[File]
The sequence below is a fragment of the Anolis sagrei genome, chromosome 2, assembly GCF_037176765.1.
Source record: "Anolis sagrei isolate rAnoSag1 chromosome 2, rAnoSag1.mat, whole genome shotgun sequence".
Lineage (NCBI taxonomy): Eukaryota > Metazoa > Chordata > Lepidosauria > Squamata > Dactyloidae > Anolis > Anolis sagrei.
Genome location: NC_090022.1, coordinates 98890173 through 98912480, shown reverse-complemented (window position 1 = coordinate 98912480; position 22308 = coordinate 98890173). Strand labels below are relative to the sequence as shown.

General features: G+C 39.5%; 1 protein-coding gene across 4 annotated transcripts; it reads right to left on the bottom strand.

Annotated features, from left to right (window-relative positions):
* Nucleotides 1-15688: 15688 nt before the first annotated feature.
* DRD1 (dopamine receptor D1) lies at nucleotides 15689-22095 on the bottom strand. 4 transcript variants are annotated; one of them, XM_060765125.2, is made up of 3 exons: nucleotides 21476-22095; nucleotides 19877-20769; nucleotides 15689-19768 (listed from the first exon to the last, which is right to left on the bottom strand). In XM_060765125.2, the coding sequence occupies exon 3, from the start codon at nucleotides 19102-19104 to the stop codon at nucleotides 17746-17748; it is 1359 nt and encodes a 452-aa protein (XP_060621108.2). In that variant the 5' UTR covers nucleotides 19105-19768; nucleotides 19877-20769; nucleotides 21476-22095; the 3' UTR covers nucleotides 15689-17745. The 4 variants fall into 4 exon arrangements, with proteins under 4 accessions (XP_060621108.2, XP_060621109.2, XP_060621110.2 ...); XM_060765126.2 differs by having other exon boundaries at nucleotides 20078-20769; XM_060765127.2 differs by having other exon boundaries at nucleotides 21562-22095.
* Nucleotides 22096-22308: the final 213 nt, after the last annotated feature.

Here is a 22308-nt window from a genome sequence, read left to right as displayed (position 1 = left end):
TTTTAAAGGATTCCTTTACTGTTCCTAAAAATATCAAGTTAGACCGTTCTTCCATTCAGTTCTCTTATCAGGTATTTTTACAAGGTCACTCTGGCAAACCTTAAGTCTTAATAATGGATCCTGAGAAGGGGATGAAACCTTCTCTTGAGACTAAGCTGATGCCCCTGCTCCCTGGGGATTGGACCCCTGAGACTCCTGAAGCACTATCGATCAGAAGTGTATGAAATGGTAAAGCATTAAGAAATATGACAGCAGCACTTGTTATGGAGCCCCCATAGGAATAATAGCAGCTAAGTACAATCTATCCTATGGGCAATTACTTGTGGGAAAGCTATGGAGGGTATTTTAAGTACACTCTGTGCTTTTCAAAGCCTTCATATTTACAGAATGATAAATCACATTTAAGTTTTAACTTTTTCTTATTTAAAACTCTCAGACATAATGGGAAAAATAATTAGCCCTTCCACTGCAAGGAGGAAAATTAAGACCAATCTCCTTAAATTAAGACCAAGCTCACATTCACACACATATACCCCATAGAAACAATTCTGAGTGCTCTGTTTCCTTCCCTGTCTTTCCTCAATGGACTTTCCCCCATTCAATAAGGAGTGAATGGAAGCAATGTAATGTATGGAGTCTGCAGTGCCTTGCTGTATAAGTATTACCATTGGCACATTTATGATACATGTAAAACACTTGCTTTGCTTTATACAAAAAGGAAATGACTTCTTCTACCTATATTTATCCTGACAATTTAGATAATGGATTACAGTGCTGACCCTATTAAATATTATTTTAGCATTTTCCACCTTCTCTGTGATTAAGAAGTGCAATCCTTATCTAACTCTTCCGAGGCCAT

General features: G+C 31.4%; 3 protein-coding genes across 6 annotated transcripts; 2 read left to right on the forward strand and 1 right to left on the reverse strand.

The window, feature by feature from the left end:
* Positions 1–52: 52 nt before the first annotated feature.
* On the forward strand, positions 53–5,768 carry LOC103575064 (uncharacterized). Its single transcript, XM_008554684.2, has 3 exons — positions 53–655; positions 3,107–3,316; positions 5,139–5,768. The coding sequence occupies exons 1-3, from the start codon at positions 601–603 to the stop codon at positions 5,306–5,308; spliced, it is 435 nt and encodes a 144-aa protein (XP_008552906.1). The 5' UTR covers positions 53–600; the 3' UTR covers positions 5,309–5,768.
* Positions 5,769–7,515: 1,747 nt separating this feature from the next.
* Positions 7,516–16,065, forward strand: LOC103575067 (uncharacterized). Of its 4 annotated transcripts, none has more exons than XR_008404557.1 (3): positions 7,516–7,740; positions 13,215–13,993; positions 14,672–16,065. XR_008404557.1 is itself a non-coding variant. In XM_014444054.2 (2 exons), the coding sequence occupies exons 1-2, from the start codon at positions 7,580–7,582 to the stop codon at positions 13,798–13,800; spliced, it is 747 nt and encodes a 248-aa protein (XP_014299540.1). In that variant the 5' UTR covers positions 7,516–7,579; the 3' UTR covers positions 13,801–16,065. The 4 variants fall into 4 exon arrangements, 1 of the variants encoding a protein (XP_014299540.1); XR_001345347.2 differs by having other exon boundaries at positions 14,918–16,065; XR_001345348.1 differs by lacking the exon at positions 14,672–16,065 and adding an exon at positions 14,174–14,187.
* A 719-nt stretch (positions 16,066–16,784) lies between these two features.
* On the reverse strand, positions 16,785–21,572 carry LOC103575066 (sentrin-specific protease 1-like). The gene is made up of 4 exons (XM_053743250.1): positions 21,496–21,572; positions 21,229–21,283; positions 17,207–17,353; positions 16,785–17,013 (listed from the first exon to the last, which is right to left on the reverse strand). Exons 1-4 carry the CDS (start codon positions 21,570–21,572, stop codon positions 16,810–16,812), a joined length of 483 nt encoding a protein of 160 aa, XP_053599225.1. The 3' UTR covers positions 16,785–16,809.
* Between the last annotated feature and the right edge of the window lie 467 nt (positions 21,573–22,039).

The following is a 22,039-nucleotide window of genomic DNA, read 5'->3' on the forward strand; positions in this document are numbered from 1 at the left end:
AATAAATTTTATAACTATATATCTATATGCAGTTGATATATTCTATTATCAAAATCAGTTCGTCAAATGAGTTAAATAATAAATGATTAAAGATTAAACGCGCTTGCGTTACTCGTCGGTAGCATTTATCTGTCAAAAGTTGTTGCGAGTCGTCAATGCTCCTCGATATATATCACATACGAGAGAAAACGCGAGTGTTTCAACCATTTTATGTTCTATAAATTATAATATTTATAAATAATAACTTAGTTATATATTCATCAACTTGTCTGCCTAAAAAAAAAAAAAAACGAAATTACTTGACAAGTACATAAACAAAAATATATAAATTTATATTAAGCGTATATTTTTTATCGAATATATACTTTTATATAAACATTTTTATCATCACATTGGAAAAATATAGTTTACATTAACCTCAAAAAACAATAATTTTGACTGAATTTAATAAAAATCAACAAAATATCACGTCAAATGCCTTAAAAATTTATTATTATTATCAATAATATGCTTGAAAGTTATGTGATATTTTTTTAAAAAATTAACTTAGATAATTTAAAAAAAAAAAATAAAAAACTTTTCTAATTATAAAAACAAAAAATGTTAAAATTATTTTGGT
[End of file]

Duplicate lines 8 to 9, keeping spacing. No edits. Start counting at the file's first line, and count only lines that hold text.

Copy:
* DRD1 (dopamine receptor D1) lies at nucleotides 15689-22095 on the bottom strand. 4 transcript variants are annotated; one of them, XM_060765125.2, is made up of 3 exons: nucleotides 21476-22095; nucleotides 19877-20769; nucleotides 15689-19768 (listed from the first exon to the last, which is right to left on the bottom strand). In XM_060765125.2, the coding sequence occupies exon 3, from the start codon at nucleotides 19102-19104 to the stop codon at nucleotides 17746-17748; it is 1359 nt and encodes a 452-aa protein (XP_060621108.2). In that variant the 5' UTR covers nucleotides 19105-19768; nucleotides 19877-20769; nucleotides 21476-22095; the 3' UTR covers nucleotides 15689-17745. The 4 variants fall into 4 exon arrangements, with proteins under 4 accessions (XP_060621108.2, XP_060621109.2, XP_060621110.2 ...); XM_060765126.2 differs by having other exon boundaries at nucleotides 20078-20769; XM_060765127.2 differs by having other exon boundaries at nucleotides 21562-22095.
* Nucleotides 22096-22308: the final 213 nt, after the last annotated feature.